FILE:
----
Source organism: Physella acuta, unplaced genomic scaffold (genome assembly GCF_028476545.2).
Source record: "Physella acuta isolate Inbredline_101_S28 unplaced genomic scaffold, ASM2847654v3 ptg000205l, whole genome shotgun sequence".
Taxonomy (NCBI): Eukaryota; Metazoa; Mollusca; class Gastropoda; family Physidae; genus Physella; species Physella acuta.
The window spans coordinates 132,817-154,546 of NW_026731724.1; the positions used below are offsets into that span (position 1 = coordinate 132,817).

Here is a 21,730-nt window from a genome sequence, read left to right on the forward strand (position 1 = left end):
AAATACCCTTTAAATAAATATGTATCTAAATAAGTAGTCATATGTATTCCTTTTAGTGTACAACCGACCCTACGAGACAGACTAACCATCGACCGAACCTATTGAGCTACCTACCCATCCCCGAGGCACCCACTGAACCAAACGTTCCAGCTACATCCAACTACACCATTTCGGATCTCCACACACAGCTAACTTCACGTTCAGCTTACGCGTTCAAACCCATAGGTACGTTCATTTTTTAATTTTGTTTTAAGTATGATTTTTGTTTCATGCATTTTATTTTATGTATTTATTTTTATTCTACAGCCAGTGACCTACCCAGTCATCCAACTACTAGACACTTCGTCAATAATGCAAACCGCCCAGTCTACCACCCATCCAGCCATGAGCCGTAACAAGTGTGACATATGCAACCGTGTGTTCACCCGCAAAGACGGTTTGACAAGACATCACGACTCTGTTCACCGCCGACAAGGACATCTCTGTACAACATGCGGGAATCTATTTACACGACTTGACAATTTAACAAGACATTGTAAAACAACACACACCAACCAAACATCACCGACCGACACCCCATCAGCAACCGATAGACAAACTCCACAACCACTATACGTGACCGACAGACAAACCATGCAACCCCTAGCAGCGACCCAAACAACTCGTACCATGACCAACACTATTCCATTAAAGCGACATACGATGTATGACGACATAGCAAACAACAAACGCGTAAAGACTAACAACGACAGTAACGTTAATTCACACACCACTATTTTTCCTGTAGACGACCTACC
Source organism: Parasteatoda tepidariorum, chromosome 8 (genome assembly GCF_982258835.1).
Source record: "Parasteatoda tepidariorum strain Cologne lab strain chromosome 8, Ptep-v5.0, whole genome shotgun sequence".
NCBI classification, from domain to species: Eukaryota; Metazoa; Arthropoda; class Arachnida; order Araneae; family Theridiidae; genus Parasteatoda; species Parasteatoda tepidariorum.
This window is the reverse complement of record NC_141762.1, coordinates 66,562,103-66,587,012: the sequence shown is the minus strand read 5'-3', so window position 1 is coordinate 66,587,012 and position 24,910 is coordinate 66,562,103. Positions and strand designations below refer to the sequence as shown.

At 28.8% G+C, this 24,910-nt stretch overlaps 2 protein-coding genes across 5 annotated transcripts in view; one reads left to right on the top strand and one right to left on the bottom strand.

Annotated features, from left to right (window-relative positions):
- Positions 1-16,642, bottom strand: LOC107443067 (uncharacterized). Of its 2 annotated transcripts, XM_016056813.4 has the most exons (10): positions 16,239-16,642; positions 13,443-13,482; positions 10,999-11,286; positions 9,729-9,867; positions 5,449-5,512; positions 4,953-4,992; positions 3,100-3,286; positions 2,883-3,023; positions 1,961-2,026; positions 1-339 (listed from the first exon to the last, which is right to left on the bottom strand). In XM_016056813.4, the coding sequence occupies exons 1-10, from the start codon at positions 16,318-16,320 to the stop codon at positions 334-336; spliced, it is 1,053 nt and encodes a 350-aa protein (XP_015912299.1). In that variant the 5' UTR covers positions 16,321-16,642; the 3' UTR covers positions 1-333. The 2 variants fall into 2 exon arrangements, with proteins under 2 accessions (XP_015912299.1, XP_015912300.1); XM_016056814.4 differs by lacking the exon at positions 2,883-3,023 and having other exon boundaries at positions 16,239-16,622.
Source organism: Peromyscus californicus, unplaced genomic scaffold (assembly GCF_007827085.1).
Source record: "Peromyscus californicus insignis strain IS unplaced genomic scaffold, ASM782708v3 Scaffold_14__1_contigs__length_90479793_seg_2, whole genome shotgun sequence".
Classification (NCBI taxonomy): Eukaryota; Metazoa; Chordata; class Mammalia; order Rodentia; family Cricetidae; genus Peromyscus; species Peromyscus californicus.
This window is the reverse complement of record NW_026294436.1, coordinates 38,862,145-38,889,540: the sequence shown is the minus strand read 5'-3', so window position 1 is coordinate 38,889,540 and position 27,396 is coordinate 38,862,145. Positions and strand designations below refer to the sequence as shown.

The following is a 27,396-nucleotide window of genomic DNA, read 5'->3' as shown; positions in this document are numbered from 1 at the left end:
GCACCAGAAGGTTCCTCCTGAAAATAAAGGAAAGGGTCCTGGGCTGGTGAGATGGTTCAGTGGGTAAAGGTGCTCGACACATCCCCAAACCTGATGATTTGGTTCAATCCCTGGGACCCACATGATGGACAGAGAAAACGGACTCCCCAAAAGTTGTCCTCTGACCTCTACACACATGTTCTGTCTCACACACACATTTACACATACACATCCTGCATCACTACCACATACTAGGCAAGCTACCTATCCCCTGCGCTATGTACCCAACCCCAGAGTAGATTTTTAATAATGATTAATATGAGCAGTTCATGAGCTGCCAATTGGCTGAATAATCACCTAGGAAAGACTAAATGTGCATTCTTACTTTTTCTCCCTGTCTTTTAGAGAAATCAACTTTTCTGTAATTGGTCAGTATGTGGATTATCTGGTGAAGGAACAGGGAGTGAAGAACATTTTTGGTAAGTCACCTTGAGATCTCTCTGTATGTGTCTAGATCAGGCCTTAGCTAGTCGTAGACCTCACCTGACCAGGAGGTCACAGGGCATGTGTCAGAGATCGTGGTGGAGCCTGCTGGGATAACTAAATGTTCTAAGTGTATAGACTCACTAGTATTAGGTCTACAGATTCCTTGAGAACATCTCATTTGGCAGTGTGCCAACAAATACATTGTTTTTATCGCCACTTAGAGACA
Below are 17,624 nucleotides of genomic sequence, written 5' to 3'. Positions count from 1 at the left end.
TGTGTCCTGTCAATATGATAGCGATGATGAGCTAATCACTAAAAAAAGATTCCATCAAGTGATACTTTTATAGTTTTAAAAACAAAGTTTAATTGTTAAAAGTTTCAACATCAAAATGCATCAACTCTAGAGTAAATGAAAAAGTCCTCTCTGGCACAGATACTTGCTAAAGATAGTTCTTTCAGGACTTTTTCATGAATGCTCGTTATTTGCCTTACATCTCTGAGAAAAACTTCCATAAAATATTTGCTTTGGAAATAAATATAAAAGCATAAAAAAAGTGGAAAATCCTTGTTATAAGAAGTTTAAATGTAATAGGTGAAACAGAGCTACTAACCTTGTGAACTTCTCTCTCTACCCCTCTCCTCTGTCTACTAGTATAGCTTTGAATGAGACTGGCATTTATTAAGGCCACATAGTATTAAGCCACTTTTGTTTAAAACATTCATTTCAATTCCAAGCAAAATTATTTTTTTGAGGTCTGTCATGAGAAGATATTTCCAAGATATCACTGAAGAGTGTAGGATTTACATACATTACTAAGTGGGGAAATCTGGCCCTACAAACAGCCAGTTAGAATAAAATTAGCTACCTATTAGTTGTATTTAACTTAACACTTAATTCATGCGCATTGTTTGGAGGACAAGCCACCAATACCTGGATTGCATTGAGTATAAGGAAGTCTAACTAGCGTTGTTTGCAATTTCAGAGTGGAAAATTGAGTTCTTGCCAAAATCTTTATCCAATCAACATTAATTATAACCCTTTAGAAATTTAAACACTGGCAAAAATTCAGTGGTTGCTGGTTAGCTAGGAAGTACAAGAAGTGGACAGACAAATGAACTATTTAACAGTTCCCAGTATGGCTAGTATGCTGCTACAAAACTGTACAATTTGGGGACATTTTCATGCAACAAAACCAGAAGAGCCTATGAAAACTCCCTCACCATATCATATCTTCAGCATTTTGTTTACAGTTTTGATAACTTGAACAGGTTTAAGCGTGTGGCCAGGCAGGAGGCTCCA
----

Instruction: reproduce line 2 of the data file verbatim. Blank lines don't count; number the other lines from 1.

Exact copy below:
Source record: "Physella acuta isolate Inbredline_101_S28 unplaced genomic scaffold, ASM2847654v3 ptg000205l, whole genome shotgun sequence".